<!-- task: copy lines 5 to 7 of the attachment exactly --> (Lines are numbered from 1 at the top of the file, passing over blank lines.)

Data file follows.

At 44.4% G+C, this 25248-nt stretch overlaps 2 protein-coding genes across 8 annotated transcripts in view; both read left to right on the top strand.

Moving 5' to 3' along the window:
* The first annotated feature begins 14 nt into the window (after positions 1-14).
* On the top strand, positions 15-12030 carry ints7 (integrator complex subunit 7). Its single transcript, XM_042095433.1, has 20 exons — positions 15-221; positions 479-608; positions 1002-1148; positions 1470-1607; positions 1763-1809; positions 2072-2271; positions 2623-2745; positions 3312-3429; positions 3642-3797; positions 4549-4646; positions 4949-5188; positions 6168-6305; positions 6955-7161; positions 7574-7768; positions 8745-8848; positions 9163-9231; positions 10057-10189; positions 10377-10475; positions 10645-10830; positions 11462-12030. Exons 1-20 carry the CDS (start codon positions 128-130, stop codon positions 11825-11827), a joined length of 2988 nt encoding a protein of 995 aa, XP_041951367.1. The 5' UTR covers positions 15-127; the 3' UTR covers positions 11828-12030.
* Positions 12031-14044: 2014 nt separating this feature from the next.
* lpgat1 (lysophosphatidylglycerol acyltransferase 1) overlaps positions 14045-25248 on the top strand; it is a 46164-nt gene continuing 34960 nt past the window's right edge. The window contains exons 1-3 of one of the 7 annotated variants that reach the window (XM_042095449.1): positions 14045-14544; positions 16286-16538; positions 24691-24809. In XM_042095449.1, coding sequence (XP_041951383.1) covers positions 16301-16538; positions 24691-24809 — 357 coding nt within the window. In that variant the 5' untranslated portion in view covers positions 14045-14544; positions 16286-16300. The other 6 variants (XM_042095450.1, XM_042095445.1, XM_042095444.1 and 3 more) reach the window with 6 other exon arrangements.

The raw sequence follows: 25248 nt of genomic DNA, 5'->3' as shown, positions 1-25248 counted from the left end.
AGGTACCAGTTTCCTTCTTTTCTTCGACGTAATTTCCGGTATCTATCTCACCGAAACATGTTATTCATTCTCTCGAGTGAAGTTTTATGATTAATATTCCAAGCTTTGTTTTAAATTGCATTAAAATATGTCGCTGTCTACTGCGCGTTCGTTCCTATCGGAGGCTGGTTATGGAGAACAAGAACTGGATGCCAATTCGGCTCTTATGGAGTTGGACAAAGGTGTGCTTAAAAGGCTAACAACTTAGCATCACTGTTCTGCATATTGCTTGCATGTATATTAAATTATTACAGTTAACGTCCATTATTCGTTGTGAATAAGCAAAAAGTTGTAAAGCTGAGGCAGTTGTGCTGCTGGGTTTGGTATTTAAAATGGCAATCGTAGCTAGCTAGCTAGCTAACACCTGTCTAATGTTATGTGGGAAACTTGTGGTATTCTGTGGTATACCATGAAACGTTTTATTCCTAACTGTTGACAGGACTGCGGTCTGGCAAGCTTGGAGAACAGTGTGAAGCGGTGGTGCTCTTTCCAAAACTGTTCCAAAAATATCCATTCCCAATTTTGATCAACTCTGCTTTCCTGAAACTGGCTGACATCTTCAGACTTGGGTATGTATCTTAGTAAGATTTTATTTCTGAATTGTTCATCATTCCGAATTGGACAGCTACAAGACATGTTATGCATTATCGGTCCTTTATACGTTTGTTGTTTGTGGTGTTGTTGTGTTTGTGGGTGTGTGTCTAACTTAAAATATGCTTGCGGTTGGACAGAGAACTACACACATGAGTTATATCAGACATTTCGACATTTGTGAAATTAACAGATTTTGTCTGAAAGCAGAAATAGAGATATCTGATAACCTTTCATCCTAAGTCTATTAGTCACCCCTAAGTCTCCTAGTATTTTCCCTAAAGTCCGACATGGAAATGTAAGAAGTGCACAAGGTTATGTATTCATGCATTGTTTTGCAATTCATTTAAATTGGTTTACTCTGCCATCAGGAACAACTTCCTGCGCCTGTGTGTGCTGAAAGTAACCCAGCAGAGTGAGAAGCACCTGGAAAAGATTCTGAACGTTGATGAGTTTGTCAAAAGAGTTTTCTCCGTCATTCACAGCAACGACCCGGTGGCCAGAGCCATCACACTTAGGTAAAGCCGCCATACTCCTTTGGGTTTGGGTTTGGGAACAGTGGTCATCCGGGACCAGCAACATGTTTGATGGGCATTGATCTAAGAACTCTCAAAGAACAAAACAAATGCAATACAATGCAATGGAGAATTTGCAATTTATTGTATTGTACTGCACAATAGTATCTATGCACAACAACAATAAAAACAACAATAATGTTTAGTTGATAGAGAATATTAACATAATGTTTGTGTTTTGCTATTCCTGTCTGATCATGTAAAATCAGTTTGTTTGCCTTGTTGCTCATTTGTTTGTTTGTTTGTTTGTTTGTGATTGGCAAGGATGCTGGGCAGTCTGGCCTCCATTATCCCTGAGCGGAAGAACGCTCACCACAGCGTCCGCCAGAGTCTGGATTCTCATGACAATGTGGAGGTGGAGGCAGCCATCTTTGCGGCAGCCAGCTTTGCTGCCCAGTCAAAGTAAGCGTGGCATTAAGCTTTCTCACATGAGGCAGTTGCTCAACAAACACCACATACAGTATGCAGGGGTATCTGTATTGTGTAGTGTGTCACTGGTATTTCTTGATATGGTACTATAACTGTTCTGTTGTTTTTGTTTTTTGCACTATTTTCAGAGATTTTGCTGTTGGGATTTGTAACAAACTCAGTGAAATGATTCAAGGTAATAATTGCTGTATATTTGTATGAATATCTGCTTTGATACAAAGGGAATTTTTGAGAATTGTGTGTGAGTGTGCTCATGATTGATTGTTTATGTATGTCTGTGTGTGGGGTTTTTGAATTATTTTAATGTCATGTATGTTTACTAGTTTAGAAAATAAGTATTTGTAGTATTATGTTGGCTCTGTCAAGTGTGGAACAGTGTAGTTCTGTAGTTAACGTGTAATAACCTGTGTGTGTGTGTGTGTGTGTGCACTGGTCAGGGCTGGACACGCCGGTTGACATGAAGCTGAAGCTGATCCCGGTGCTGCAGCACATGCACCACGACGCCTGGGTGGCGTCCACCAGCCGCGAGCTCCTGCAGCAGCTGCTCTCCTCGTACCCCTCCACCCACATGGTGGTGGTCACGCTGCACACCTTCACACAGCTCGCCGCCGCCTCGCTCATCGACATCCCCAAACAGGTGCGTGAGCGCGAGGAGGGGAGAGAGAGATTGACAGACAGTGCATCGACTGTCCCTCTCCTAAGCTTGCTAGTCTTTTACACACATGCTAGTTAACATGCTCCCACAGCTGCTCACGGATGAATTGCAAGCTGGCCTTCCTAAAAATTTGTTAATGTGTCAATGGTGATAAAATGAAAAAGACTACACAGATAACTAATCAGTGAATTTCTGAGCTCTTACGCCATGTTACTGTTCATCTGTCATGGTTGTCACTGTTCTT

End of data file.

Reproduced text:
* Positions 12031-14044: 2014 nt separating this feature from the next.
* lpgat1 (lysophosphatidylglycerol acyltransferase 1) overlaps positions 14045-25248 on the top strand; it is a 46164-nt gene continuing 34960 nt past the window's right edge. The window contains exons 1-3 of one of the 7 annotated variants that reach the window (XM_042095449.1): positions 14045-14544; positions 16286-16538; positions 24691-24809. In XM_042095449.1, coding sequence (XP_041951383.1) covers positions 16301-16538; positions 24691-24809 — 357 coding nt within the window. In that variant the 5' untranslated portion in view covers positions 14045-14544; positions 16286-16300. The other 6 variants (XM_042095450.1, XM_042095445.1, XM_042095444.1 and 3 more) reach the window with 6 other exon arrangements.

The raw sequence follows: 25248 nt of genomic DNA, 5'->3' as shown, positions 1-25248 counted from the left end.